Simply elementary

Simply elementary

Hungry for a commercial hit, Suni is happy to be working at a time when fresh ideas are encouraged, writes A VARSHA RAO

candid Simple Suni

Bazaar isn’t just Dhanveerrah’s debut, it’s mine, too,” says Simple Suni during our conversation in his office in Rajajinagar. And he’s right. Known mostly for romcoms, Simple Suni stepped into the big, bad world of commercial cinema with Bazaar. “I was hungry for a commercial hit in my career after facing failures in Ulidavaru Kandante and Bahuparak. So I wrote the script for Bazaar keeping commercial aspects in mind,” Suni says.

Initially, Simple Suni, or Sunil Kumar, wanted to work on a script focusing solely on betting. But while doing his research, he stumbled upon the world of pigeon racing and betting. “While betting is banned now, pigeon racing still exists in the State. No one in Sandalwood has attempted to cover this area, so I decided to make a film on it,” he says.

Apart from the genre, there’s also one other thing Simple Suni did differently with Bazaar. He cast a newcomer for it — Dhanveerrah. Explaining his decision to do so, he says, “A guy who races pigeons is called shokdaar, a role which is completely new to the audience. People wouldn’t have any expectations or reference point for him. So, instead of casting an established actor and trying to convince the audience to visualise him in that avatar, I thought it would be easier to cast a newcomer. Also, Dhanveerrah looks convincing as a guy who can easily beat up villains on the big screen. So, I decided to cast him.”

And that’s where Simple Suni’s strength lies. As a director, he has the talent to convince the audience to accept whoever he puts on the big screen, be it Rakshit Shetty in Simple Agi Ondh Love Story, Srinagar Kitty in Bahuparak, Rishi in Operation Alamelamma, Praveen Tej in Simple Aaginn Ondh Love Story, and more. 

A tough catch

But Bazaar had been a lot more difficult for him to shoot than others mainly because of the pigeons. “One can train dogs, but how do you train pigeons? So, it was quite difficult dealing with them and getting the shot right. There were many restrictions, too: I couldn’t use bright lights, I had to get clearances from a vet every day... But the pigeons were really comfortable with Dhanveerrah, not so much with us,” explains Suni.

Only six movies old as a director, Simple Suni says he’s already learnt a lot in terms of film-making. But, would he change anything now if he had to remake his hit debut film, Simple Agi Ondh Love Story? He says, “No,” before adding, “but after every movie, I feel I could have done a lot better if I had just five or six more days. I like to believe that God made Simple... not me. But now I have an idea of how things work. I may not be able to make a Bahubali, but I can now understand how every scene was shot.”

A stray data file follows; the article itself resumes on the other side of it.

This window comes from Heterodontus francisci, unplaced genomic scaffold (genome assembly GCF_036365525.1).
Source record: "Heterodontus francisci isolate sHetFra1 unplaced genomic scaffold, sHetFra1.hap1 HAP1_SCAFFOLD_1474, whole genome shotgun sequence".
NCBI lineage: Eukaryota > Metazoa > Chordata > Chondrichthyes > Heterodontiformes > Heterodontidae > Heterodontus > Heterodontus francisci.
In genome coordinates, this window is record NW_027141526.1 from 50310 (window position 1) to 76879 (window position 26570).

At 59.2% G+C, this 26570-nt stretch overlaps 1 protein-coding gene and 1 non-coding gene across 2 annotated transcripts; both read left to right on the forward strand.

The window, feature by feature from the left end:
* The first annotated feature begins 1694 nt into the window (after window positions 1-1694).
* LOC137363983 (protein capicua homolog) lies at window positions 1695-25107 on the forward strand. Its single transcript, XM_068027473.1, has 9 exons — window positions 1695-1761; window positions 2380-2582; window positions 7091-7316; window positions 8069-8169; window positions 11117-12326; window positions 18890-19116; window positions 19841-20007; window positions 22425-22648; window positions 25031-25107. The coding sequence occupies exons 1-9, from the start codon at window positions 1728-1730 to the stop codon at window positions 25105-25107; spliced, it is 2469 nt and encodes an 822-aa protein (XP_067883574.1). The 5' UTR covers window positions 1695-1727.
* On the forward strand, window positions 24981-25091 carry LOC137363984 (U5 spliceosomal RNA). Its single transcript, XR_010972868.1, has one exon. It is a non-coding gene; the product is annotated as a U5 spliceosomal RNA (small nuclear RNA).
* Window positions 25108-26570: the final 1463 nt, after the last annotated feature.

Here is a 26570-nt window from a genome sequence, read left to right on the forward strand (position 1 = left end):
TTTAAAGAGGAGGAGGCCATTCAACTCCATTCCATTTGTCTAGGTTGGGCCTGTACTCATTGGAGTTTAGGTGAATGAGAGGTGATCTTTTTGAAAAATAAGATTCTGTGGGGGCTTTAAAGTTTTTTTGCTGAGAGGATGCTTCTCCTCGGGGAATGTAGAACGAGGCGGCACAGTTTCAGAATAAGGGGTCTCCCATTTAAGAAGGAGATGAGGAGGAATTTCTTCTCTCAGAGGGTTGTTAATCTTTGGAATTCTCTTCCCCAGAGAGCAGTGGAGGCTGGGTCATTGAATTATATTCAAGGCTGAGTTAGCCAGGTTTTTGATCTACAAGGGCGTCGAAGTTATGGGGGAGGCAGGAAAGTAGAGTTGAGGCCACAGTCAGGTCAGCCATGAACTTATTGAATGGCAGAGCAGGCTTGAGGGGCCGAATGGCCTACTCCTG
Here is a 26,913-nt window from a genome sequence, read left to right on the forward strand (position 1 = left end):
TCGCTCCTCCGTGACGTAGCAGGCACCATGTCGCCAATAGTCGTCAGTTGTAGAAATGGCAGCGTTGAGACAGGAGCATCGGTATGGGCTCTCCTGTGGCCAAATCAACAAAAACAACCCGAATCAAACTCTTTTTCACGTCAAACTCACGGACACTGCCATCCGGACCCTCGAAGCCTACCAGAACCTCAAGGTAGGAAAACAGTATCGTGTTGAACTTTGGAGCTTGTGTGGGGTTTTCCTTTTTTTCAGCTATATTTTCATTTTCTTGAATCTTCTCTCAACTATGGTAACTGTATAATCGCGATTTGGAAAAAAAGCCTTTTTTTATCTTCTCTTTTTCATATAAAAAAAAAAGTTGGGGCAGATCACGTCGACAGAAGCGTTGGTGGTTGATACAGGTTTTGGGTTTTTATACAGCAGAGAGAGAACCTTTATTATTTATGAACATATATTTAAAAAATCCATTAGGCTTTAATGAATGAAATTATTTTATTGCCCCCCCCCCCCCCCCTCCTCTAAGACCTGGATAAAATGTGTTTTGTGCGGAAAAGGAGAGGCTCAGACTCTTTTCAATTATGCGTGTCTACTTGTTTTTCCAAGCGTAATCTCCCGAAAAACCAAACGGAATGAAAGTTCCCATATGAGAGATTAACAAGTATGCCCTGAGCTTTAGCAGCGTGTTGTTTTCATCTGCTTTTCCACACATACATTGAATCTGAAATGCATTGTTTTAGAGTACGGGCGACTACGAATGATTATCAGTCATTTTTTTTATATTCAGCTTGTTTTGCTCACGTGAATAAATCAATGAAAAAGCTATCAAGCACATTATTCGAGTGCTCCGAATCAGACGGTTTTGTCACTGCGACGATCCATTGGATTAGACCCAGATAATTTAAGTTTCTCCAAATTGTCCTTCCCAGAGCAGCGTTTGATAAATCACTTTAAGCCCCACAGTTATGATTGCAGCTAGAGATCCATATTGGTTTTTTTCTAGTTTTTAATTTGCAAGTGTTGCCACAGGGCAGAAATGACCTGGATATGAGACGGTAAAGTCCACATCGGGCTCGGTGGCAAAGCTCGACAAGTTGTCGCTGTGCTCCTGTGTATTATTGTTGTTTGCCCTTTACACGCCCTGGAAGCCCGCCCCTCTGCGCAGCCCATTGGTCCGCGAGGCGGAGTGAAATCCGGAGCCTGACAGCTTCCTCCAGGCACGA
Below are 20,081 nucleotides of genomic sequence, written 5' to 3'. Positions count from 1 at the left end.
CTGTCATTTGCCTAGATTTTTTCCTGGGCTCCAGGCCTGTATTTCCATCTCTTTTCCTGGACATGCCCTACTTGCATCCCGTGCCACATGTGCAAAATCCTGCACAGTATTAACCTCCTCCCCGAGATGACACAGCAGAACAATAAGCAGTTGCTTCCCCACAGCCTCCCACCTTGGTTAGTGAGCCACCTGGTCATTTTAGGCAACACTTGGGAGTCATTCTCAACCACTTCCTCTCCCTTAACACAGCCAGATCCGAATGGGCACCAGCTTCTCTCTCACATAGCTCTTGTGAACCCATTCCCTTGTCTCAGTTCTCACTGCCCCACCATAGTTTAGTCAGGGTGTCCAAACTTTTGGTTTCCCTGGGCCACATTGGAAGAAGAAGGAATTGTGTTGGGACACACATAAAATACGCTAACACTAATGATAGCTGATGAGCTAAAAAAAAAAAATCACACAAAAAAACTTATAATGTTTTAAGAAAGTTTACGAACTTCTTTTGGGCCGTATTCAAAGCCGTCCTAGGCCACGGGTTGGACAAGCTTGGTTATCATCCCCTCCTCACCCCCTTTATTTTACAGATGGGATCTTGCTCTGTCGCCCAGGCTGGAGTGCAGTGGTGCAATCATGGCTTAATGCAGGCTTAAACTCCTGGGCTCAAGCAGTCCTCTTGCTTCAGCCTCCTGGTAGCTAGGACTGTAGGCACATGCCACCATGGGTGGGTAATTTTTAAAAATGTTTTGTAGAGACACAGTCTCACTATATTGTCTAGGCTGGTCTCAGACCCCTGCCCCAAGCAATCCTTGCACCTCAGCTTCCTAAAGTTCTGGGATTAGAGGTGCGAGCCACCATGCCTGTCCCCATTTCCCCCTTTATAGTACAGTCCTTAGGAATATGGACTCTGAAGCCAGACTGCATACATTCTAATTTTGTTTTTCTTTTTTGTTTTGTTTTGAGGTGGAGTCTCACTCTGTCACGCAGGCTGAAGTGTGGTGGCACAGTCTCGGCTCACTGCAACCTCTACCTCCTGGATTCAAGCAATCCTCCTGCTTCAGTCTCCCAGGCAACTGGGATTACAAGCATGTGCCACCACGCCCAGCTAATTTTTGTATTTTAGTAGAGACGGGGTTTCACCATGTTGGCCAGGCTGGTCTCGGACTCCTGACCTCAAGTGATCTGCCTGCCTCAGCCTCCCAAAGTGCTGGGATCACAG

Success hasn’t been Suni’s constant companion till date, but his passion and thirst for good cinema have definitely been. And this thirst has been in him ever since his college days. “In college, the last few pages of my notebooks were filled with poems and stories. That’s when I began to dream of becoming a lyricist. I used to bunk classes and go to film sets. Soon, I landed a gig as an assistant director and realised I could be a director someday,” he reveals. 


After about two-three years, wherein he sustained himself with odd jobs, Suni gave the world the humorous Simple... in 2013. Since that movie, Suni has dealt with different storylines. And the source of ideas for his movies? “Bathroom,” he says candidly! “Honestly, I don’t know where the seed germinates, but travelling and bathing seem to motivate my imagination to work in overdrive!” he laughs.

Simple Suni is now busy with his next film with Sharan titled Avatar Purusha. “It’s based on black magic and will be humorous,” he says. But what happened to his dream project with Shivarajkumar? “Yes, Manamohaka will happen, but only after I secure producers for it. Since the story spans from 1950 to 2020, I need a huge budget,” he says. But right now, Suni is happy to be working at a time when fresh ideas are encouraged. “There’s a lot more pressure now to deliver a good film. Since the audience is exposed to good global cinema, they expect something fresh in every film. And that’s where the challenge lies,” he says.

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